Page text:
Hurricane Matthew: What You Need to Know

Today, President Obama headed to FEMA headquarters to get the latest update on our preparation and response efforts to Hurricane Matthew. America has not seen a hurricane this strong in almost a decade. A few days ago, Hurricane Matthew became the first Category 5 hurricane to form in the Atlantic since 2007 — and countries in the Caribbean, including Haiti, Cuba, and Jamaica, have already felt the impact.

This hurricane is projected to first impact the east coast of Florida and track parallel to the coastline of Georgia and the Carolinas. While we do not know exactly how the hurricane will impact the United States, it's important that all of us – federal, state, tribal, and local authorities as well as people and businesses residing in potentially affected communities — take the necessary steps to prepare. 

So here's what you need to know.

What We're Doing:

On the home front, FEMA has deployed officials to Emergency Operations Centers (EOC) in Florida, Georgia, South Carolina, and North Carolina. FEMA is also pre-positioning commodities and resources to incident support bases in Albany, Georgia and Fort Bragg, North Carolina to marshal resources and store them at a facility that is out of the path of the storm, but still in proximity to areas that could potentially be affected by the storm. This helps expedite providing assistance in the immediate aftermath of a storm. 

Incident Management Assistance Teams (IMAT) are deployed to also to the EOCs in Florida, North Carolina, and Georgia, and IMATs are scheduled to arrive to EOCs in South Carolina and Virginia today.  These IMATs augment existing state capabilities to jointly coordinate Federal and state assistance, commodities, and supplies to impacted communities. FEMA Regional Response Coordination Centers (RRCC) in Atlanta and Philadelphia — and the National Response Coordination Center here in D.C. — have also begun operating 24/7.  The RRCC in New York City is also at enhanced watch in case the storm tracks further up the coast and to assist other regions.

What You Can Do:

If your community is in the path of the hurricane, there are steps you can take right now to make sure you, your family, and your home is prepared. 

Here are 5 basic preparedness tips you can follow: 

  1. Know where to go. If you are ordered to evacuate, know the local hurricane evacuation route(s) to take and have a plan for where you can stay. Contact your local emergency management agency for more information.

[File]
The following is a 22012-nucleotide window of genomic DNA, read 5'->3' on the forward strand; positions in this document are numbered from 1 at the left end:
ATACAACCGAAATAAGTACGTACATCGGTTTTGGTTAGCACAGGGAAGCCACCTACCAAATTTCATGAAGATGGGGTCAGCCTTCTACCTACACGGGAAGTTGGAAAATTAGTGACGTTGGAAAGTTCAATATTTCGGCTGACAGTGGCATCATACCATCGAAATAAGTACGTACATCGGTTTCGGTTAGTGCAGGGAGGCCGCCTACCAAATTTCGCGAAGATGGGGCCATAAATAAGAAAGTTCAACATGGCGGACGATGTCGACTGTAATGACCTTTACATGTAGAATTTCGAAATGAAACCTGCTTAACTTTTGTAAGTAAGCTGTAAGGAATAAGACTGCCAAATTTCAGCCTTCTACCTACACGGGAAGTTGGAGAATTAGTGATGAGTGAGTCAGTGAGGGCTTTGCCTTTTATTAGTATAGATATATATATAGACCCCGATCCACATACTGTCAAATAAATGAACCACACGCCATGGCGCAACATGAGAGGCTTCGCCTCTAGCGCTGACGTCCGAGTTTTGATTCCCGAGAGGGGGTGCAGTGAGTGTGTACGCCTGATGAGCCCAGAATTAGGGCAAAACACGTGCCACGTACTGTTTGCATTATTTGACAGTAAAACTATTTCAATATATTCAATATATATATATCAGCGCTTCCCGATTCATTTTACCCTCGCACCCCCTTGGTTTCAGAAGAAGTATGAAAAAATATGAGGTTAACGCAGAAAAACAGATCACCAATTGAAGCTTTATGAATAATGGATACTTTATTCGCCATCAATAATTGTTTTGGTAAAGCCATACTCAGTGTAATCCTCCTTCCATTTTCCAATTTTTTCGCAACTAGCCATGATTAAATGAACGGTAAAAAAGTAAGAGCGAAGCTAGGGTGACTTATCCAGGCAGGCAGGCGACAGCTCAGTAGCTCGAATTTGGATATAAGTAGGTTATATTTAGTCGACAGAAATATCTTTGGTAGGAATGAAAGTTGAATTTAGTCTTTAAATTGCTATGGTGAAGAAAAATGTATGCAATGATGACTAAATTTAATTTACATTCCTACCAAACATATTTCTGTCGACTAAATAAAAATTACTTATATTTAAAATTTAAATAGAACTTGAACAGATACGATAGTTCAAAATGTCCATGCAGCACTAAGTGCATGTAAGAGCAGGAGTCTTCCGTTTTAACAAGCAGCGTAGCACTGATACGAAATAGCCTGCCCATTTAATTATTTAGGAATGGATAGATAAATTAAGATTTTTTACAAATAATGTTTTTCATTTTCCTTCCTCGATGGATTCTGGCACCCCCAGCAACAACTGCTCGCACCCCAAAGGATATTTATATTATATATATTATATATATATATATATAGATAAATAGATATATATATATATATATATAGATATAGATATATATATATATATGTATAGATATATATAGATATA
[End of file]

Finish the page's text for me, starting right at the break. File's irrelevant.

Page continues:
2. Put together a disaster supply kit, including a flashlight, batteries, cash, first aid supplies, and copies of your critical information if you need to evacuate.

  3. If you are not in an area that is advised to evacuate and you decide to stay in your home, plan for adequate supplies in case you lose power and water for several days and you are not able to leave due to flooding or blocked roads.

  4. Make a family emergency communication planYour family may not be together if a disaster strikes, so it is important to think about the following situations and plan just in case.

  5. Many communities have text or email alerting systems for emergency notifications. To find out what alerts are available in your area, search the Internet with your town, city, or county name and the word “alerts.”

Find out what else you can and should do here:

Be Ready

How You Can Help: 

Even as we prepare here, Hurricane Matthew is already hammering our neighboring countries, and has already claimed the lives of 11 people. USAID has deployed disaster response teams to Haiti, Jamaica, and the Bahamas. Those teams were deployed in advance of the storm's arrival. And these disaster experts are actively monitoring the storm's track in real time, communicating with officials on the ground in Jamaica, Haiti, Cuba, the Dominican Republic, the Bahamas, and Belize, to ensure that relief efforts are being coordinated if U.S. assistance is necessary.

USAID has also strategically pre-positioned emergency relief supplies, including shelter materials, blankets, hygiene kits, household items, and water purification equipment to ensure that they can be made available on short notice to communities that are directly affected by the storm. Many of these countries don’t have the resources that we do in this country to deal with a storm as severe as Hurricane Matthew. The United States stands ready to provide assistance to help people in those countries who are in need.  

Americans who want to help can visit the Center for International Disaster Assistance at to learn more. 

How you can help

Follow along in real-time to get the latest on Hurricane Matthew, where it's headed, and what you need to know to keep yourself and your family safe.